updated 5/13/2005 11:16:43 PM ET 2005-05-14T03:16:43

Breaking with party leaders, a Democratic congressman plans to introduce Social Security legislation, saying his first commitment is to his constituents.

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Rep. Robert Wexler, D-Fla., said Friday: “I have the largest amount of Social Security recipients of any Democrat anywhere in the country. My allegiance to seniors is greater than my allegiance to the Democratic Party.”

While Wexler is proposing tax increases that would clash with President Bush’s pledge not to expand the existing payroll tax, his legislation was heralded by the White House in part because Democrats had steadfastly refused to offer an alternative to Bush’s plan. The president’s proposal calls for creating private investment accounts and a new method for calculating future benefit growth.

Democrats have refused to put an alternative on the table until Bush drops his insistence on private accounts, which they say would destroy the Depression-era system by depriving it of critical funding.

White House ‘welcomes’ plan
“I would be surprised if the president were anything but pleased there is another voice with the courage to stand up and put a proposal on the table,” said White House spokesman Trent Duffy. “Obviously we haven’t seen the specifics on this plan, but I think the president welcomes anyone who wants to work in a good-faith effort to solve the serious challenges facing Social Security.”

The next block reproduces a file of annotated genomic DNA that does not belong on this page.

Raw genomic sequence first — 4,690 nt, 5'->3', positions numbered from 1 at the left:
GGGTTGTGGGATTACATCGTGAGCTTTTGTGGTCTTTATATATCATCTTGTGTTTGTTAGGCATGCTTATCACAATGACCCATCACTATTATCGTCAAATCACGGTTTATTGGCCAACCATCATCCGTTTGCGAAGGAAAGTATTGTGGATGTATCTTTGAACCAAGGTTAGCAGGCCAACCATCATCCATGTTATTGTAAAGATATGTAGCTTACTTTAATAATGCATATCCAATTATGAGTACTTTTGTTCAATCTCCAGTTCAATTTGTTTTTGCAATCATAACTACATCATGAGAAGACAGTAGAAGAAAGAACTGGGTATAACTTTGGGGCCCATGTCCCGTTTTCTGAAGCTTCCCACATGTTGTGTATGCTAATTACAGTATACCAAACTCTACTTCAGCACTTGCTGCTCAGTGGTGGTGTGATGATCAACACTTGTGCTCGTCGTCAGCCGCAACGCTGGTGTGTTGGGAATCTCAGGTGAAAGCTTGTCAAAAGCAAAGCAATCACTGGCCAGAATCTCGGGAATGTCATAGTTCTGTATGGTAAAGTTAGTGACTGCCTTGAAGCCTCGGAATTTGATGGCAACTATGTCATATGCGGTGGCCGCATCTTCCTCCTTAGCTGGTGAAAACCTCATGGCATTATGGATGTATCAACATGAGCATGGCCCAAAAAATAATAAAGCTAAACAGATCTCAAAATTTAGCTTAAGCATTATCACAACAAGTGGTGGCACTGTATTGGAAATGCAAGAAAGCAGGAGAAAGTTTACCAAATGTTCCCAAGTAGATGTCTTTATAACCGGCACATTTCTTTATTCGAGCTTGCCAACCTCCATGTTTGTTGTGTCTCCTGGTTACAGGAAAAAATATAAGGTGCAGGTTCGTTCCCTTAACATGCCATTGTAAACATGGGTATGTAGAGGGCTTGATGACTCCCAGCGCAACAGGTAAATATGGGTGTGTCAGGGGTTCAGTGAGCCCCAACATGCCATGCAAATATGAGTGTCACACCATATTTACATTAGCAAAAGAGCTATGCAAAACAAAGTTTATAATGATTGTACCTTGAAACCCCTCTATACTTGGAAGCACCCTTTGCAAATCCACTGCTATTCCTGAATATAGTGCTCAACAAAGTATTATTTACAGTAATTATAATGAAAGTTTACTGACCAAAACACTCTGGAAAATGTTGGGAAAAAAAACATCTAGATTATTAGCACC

Wexler’s bill calls for a 6 percent tax on all income above the current $90,000 cap. Three percent would be paid by workers and 3 percent paid by their employer.

At the same time, the bill would reinstitute “pay-go” rules for federal budgeting, requiring that any tax cuts or increase in entitlement spending be paid for either by raising taxes or cutting spending elsewhere. The requirement expired at the end of 2002.

Wexler’s proposal, which he will unveil in Florida on Monday, would not require any cut in scheduled benefits or increase in the retirement age, and it does not provide for private accounts.

“The president’s approach cuts benefits and it creates a privatization scheme, and on top of that does not ensure the solvency of Social Security,” said Wexler, whose district includes the largest number of Social Security beneficiaries of any Democrat in the country.

Dem leadership tightens reins
The congressman said his bill, which has been reviewed by the Congressional Budget Office, would achieve solvency by eliminating the $2.1 billion program shortfall estimated by the nonpartisan agency. Social Security’s trustees have pegged the figured at $3.9 billion.

“The president traveled the country for the past two months and effectively challenged the Democrats to make their own plan,” Wexler said. “Today, that challenge is responded to.”

House Minority Leader Nancy Pelosi, D-Calif., recently quashed a meeting in which some of her fellow Democrats were set to discuss Social Security with the head of the AARP and a group of Republicans.

Wexler said he had twice spoken with Pelosi about his plan. While he would not reveal her reaction, he said, “It would be wrong to assume it was a receptive conversation.”

Jennifer Crider, a Pelosi spokeswoman, said: “There are Democrats with a lot of different ideas. This is one member’s take, but it is not the Democratic plan.”

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